Hemp research is still in its infancy across the Southeast. But as more data is developed and information is processed, an already growing market could continue to explode in popularity.
“If you look around the country, there’s now a Professor of Cannabis position open in Illinois. There’s one in Tennessee. There is money and energy going to research,” said Katelyn Kesheimer, Auburn University Assistant Professor and Extension Specialist.
More Years of Research Needed
More years of data are needed to provide growers the information they need to be successful long term.
“In Alabama, we’ve had one year. It’s going to be a long road,” Kesheimer said. “Once we start working with fiber or grain, I think that’s going to be a whole another set of questions and information we can get out.”
Kesheimer’s Research Focus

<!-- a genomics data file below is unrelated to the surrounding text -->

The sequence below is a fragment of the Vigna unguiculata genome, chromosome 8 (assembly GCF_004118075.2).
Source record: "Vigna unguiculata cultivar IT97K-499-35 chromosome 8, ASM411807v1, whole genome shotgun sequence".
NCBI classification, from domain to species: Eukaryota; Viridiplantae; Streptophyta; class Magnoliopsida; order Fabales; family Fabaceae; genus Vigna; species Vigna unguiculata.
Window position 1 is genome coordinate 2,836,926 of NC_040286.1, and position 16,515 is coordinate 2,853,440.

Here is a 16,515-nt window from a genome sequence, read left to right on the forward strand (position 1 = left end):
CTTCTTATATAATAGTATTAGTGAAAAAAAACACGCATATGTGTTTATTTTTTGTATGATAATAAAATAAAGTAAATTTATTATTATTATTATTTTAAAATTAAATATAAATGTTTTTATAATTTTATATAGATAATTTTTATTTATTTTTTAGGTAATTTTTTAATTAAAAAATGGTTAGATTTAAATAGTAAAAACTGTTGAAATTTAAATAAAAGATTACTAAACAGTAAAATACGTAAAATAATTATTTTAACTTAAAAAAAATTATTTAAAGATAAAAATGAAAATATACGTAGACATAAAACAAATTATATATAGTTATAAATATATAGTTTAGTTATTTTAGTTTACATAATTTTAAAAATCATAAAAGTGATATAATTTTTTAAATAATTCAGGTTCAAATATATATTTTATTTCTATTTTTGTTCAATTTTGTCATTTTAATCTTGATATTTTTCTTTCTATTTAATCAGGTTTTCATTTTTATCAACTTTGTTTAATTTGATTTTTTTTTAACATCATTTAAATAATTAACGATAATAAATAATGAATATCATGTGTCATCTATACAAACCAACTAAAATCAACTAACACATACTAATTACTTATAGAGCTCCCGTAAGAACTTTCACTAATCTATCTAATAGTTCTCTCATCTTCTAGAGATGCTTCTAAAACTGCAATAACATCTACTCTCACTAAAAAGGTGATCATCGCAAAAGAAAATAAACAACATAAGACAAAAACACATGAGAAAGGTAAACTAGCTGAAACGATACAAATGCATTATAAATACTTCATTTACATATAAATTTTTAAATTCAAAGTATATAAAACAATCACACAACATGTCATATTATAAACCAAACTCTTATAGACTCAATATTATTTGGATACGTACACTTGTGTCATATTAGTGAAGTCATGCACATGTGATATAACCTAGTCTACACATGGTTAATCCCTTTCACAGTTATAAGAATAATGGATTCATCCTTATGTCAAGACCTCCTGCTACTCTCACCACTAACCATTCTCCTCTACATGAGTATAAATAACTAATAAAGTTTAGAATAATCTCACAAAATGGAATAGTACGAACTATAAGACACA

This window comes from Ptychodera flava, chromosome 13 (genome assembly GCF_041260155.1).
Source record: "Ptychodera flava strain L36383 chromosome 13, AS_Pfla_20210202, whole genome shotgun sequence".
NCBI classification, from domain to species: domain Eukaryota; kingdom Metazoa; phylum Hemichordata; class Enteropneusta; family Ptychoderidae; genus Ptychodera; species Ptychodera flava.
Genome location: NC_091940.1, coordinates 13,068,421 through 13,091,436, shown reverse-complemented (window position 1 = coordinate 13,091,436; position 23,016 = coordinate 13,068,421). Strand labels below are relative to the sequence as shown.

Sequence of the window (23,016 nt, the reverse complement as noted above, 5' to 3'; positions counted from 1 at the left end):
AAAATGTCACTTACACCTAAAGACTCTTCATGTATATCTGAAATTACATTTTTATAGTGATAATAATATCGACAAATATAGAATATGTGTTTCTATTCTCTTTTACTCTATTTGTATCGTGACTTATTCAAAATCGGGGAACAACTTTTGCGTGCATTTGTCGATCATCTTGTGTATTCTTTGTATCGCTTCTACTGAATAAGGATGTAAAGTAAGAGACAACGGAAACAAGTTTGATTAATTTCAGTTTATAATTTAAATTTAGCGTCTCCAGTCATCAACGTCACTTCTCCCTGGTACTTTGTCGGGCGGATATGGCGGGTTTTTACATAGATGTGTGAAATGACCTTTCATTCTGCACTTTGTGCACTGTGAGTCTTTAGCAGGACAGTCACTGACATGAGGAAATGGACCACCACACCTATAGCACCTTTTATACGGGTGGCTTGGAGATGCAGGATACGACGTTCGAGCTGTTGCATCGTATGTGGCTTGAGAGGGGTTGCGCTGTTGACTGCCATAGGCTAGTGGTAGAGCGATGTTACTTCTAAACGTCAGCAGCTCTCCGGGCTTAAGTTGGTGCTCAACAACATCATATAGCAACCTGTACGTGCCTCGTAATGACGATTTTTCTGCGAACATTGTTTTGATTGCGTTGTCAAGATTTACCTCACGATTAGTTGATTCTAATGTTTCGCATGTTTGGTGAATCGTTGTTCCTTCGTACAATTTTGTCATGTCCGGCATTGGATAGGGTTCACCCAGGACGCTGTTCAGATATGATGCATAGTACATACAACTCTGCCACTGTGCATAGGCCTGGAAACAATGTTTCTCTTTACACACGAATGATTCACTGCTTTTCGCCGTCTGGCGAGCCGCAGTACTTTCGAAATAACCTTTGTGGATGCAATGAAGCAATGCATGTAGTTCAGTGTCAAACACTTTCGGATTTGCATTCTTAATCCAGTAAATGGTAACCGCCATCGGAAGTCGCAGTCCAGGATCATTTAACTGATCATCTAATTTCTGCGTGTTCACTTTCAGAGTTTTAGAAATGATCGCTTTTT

Kesheimer said some of the research studies she has been a part of this year include a focus on fertility, plant spacing trials, phytotoxicity and insecticide efficacy research in the greenhouse; and weed control and ant control.
It’s been a difficult growing season for Alabama hemp farmers. Fire ant swarms were a problem throughout the summer and into early fall. Low hemp quality has also been a concern with farmers, who just concluded harvesting their crop.
Kesheimer said between disease, insects and late plantings, they contributed to the crop being less-than-stellar quality.
She expects producers to be more aware and cautious moving forward.
“I think instead of just diving in head first they’re just waiting through and seeing. We don’t have all the answers yet, but I think people realize there are resources and to be more cautiously optimistic than anything, which is good. I hate for people to lose money,” Kesheimer said.